The tax that companies pay is an increasingly complicated picture. Particularly corporate tax, where the government uses tax reliefs to incentivise businesses to invest in the UK and to encourage firms to expand and create jobs. It’s right that companies should be able to make use of these incentives but it does add to the complexity of the system.And the picture gets more complicated again in a globalised economy.
All this intricacy means that tax is a tough subject for public debate.
But businesses, just like individuals, do need to pay their taxes. I am confident that the large majority of businesses pay the right amount of tax, and that evasive or abusive arrangements are not tolerated by the responsible business community.
Amongst our members the approach businesses take towards tax sits at the highest level, which is evidenced in the article by BP, highlighting that businesses take their responsibility towards tax seriously.
Altogether, UK businesses make a huge contribution to the economy, paying £172bn in tax last year. This is a third of total tax receipts and enough to fund the Department of Health and the Department for Education put together.
Nonetheless, legitimate questions remain about the corporate tax system, and how businesses manage their affairs. Groups are asking whether business pays its ‘fair share’ of tax. It’s a good question, but not one that is easy to answer.
The complicated nature of tax rules means that there isn’t always a straightforward answer, unlike for individuals who tend to pay their tax through PAYE on a single amount of income. And what is ‘fair’ means different things to different people.
Above all, companies need to do a better job of explaining the tax they pay. There are a few different approaches out there, including the Fair Tax Mark, but what is important is that the information is accessible and easy to understand.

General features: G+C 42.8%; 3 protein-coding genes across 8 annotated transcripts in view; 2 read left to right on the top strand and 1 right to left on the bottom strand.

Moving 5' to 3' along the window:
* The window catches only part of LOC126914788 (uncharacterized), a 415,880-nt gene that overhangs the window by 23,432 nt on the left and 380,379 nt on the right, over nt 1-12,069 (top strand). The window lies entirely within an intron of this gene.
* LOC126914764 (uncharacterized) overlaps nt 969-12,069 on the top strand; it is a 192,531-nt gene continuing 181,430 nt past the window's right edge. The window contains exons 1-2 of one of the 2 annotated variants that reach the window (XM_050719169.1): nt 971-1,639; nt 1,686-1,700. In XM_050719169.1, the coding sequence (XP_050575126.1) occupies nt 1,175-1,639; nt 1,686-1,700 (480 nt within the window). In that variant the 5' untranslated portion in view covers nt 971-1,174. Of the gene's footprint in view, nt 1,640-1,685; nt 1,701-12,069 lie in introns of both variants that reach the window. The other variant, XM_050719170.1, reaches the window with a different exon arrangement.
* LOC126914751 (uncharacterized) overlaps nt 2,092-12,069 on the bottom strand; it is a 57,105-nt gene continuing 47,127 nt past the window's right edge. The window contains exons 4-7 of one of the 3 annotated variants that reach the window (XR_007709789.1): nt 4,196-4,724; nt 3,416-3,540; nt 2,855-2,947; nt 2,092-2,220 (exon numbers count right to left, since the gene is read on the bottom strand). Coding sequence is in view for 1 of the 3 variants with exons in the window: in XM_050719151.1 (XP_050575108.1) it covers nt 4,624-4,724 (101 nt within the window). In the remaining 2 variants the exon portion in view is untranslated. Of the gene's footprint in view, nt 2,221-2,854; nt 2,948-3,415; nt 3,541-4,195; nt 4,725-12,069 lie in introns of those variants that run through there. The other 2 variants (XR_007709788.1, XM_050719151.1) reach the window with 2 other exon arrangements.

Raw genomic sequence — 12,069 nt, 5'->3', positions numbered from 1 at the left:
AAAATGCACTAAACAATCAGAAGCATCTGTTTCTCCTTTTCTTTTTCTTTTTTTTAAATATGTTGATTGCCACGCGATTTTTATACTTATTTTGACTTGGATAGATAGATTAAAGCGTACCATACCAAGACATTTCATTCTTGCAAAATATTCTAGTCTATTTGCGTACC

That’s what the CBI emphasises in its Statement of Tax Principles. Given the growing complexity at the international level, it’s important to have a flexible approach that works for as many different types of businesses as possible, including those with multinational operations.
While some businesses may look towards the Fair Tax Mark to obtain an independent stamp it’s important that it is accessible for all types of businesses. That’s why we think the CBI Statement of Tax Principles offers best practice without being too prescriptive or expensive for businesses to adopt.
Any business should be able to explain why they pay the tax they do, and that’s why we are encouraging more businesses to find the best way that suits them.
Rain Newton-Smith is the CBI’s director of Economics. Rain was most recently head of Emerging Markets at Oxford Economics where she managed a large team of economists and was the lead expert on China.